Time to get out there and start tracing wires.

And FWIW, even connected to the house battery, I would not leave the inverter on except in those moments I needed to have 110V off the battery. Personally I would wire in an easy to reach switch to turn the inverter on and off as its needed and train everyone in the van to leave it off normally.

I purposely try to buy everything I can find in a 12V version so I don't need an inverter.
That's what I'm scared of. Time to trace indeed.

I also would rather run everything on 12V as well but I work remotely and would like to be able to charge my laptop. Although I bet there is a 12V charger somewhere out there.
Also broken things bother me lol, so I want it working even if I don't use it lol.

Will have time tomorrow evening to go tracing, will report back.
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Old 04-01-2019, 06:06 PM   #7
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That's what I'm scared of. Time to trace indeed.

I also would rather run everything on 12V as well but I work remotely and would like to be able to charge my laptop. Although I bet there is a 12V charger somewhere out there.
Also broken things bother me lol, so I want it working even if I don't use it lol.

Will have time tomorrow evening to go tracing, will report back.
I hear ya on the not liking broken things. Good luck on your wiring discovery. But the inverter drawing the battery down over several days time doesn't necessarily imply the inverter is bad and/or broken. Just that it's standby draw exceeds the amperage available of the battery it's connected to.

In your case the fact its drawing the starter battery down is the biggest problem. Get it off that battery and on to the house battery where it belongs and it may be a different story.

What I didn't see in your explanation is how long it takes to draw the battery down? If it happens overnight I would wonder about the state of your starter battery and also the inverter. If your van sets for days/weeks without being driven I wouldn't be too concerned with either one yet. But either way I would definitely add a shutoff switch to the inverter feed wire. If its a daily driver it may not be strictly necessary, although I would still argue for adding one.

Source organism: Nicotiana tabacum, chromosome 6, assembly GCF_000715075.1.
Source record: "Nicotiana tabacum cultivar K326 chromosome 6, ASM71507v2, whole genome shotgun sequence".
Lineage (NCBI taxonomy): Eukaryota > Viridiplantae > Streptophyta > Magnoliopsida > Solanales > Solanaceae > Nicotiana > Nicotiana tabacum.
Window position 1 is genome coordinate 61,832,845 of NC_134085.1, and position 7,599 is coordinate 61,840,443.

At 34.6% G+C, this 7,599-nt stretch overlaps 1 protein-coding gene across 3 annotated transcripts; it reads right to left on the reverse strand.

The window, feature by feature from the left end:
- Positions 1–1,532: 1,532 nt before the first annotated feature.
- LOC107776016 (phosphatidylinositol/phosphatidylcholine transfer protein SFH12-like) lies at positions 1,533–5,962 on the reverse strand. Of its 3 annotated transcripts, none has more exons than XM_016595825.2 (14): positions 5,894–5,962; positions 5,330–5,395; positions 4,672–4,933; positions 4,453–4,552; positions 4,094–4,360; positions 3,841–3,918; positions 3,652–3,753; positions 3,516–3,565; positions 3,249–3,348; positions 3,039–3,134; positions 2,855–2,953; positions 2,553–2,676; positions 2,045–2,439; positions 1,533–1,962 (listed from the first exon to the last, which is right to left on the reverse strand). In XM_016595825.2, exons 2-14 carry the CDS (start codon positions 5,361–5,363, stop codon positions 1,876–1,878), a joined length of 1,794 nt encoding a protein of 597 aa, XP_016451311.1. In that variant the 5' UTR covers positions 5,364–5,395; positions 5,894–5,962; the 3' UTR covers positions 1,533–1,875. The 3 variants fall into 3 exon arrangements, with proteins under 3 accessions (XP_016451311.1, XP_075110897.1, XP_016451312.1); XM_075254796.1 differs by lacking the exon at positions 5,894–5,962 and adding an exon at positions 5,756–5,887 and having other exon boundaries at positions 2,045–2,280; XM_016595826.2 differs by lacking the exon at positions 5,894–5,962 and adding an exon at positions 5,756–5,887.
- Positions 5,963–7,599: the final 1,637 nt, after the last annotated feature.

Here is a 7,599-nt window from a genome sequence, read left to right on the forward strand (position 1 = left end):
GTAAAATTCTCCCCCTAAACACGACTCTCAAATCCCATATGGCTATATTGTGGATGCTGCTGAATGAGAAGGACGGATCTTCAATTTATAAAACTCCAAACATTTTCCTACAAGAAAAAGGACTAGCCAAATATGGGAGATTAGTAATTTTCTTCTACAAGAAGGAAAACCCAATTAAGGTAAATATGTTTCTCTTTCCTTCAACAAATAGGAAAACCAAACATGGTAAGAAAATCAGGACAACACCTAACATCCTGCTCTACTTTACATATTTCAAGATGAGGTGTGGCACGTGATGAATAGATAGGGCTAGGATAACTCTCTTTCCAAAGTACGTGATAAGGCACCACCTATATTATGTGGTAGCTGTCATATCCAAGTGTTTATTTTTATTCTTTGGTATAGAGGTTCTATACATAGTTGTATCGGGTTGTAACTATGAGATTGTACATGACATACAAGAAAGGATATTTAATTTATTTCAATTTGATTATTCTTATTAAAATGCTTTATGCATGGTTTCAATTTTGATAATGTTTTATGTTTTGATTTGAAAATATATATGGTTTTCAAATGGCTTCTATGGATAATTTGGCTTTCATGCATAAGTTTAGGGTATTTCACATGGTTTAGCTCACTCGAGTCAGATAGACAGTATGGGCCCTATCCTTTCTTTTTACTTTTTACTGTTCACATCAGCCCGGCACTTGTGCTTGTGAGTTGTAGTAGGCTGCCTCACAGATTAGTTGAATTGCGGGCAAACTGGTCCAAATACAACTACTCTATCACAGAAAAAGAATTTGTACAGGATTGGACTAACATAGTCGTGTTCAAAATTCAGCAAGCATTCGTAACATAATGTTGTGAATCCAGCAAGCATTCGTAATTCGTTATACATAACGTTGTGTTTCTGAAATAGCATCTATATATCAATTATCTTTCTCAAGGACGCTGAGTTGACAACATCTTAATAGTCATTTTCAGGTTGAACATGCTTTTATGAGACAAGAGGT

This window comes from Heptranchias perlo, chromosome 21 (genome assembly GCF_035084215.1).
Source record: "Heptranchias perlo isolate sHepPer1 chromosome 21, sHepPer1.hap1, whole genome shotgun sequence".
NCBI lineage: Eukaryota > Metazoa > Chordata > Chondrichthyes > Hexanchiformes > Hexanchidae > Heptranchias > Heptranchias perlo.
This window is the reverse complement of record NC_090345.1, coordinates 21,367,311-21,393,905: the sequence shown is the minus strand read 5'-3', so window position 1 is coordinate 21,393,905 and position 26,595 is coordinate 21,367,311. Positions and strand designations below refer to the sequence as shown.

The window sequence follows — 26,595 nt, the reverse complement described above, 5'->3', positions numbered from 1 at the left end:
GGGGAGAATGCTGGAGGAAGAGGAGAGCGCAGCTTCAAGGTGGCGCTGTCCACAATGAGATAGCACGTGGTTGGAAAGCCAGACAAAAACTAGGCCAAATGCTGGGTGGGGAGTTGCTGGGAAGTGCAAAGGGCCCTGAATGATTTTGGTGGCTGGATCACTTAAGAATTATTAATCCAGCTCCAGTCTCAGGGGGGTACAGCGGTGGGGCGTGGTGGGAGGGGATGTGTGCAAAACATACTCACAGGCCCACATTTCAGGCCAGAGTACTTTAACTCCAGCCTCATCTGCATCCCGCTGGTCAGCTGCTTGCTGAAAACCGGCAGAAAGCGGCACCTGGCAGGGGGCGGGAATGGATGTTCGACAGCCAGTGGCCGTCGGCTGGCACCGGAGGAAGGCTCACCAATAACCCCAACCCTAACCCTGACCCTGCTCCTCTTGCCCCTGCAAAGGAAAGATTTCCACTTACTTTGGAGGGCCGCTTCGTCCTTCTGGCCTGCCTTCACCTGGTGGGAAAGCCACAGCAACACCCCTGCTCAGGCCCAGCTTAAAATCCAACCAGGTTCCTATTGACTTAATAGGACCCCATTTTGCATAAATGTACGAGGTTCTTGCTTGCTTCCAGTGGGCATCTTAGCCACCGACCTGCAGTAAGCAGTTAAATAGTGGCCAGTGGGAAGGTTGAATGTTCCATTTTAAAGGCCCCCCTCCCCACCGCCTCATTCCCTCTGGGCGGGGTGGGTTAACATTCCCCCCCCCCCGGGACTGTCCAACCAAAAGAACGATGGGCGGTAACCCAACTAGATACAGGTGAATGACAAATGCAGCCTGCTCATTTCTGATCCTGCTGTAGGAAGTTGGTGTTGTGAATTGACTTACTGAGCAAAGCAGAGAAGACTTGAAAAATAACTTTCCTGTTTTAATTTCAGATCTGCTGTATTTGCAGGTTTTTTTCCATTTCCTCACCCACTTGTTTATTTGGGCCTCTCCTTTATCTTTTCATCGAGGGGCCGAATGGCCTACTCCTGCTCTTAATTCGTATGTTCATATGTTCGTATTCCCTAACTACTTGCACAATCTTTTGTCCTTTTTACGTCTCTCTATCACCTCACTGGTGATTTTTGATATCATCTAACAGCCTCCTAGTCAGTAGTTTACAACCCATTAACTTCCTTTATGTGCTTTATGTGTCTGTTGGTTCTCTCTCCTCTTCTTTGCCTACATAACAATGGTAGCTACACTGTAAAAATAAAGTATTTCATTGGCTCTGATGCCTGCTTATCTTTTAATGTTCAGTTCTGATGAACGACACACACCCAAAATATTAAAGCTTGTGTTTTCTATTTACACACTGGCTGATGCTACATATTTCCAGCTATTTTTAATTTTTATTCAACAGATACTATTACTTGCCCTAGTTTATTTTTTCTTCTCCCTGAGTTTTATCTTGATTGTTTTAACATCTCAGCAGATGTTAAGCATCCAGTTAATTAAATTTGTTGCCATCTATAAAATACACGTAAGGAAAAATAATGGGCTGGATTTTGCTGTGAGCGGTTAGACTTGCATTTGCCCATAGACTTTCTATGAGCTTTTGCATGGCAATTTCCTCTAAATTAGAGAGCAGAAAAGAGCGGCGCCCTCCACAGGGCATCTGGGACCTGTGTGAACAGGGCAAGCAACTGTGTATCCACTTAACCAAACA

To my knowledge there isn't an available Apple Laptop 12V Charger, but they are easily available for the various manufacturer's of Windows Laptops. I've had a 12V-19V charger for mine for years now.

An inverter uses electricity to convert 12V DC to 110V AC, then you lose again when you convert from that 110V AC to 19V DC, or whatever your laptop requires for DC. Much less energy wasted to go directly from 12V DC to 19V DC. Less energy wasted means your house battery is going to have more amperage available for other needs.
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Old 04-01-2019, 09:27 PM   #8
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Originally Posted by shadetreevanman View Post
To my knowledge there isn't an available Apple Laptop 12V Charger, but they are easily available for the various manufacturer's of Windows Laptops. I've had a 12V-19V charger for mine for years now.

An inverter uses electricity to convert 12V DC to 110V AC, then you lose again when you convert from that 110V AC to 19V DC, or whatever your laptop requires for DC. Much less energy wasted to go directly from 12V DC to 19V DC. Less energy wasted means your house battery is going to have more amperage available for other needs.
Sure there is! It's all I've used for years. It is important to make sure you know which charging port your Macbook has as they've changed, like most Apple cords/plugs over the years. The one below is not necessarily your fit.

@Tnmarm, make sure you pay attention to Tim's last statement here. Most people assume a laptop is an AC appliance because laptops, like other computers, are sold with an AC charger. This is not the case. All portable batteries are DC, as in EVERY one in EVERY thing that has a battery, from flashlights to cars.

Your laptop is DC, like your car. You are convoluting things by changing DC over to AC via an inverter just to charge a DC appliance with the AC cord it came with. Pardon me for restating what Tim stated but I'm just trying to be clear. Find yourself a DC charger for your laptop, whatever the brand, and simplify your life!



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Old 04-01-2019, 09:34 PM   #9
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Thanks 86Scotty. In this case I'm happy to be proved wrong. That's a really inexpensive solution for Apple users.
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Old 04-01-2019, 09:41 PM   #10
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Thanks 86Scotty. In this case I'm happy to be proved wrong. That's a really inexpensive solution for Apple users.
Yeah, I was rather stoked when I found them. I have a few floating around. They are cheap and they are cheap so there's that, buy a couple if you buy one. Apple doesn't make one that I know of and this is a mystery to me. Perhaps they don't realize that most of their clientele are highly mobile types who would benefit much more from a off grid charger than a home type and it would probably be cheaper for them to produce.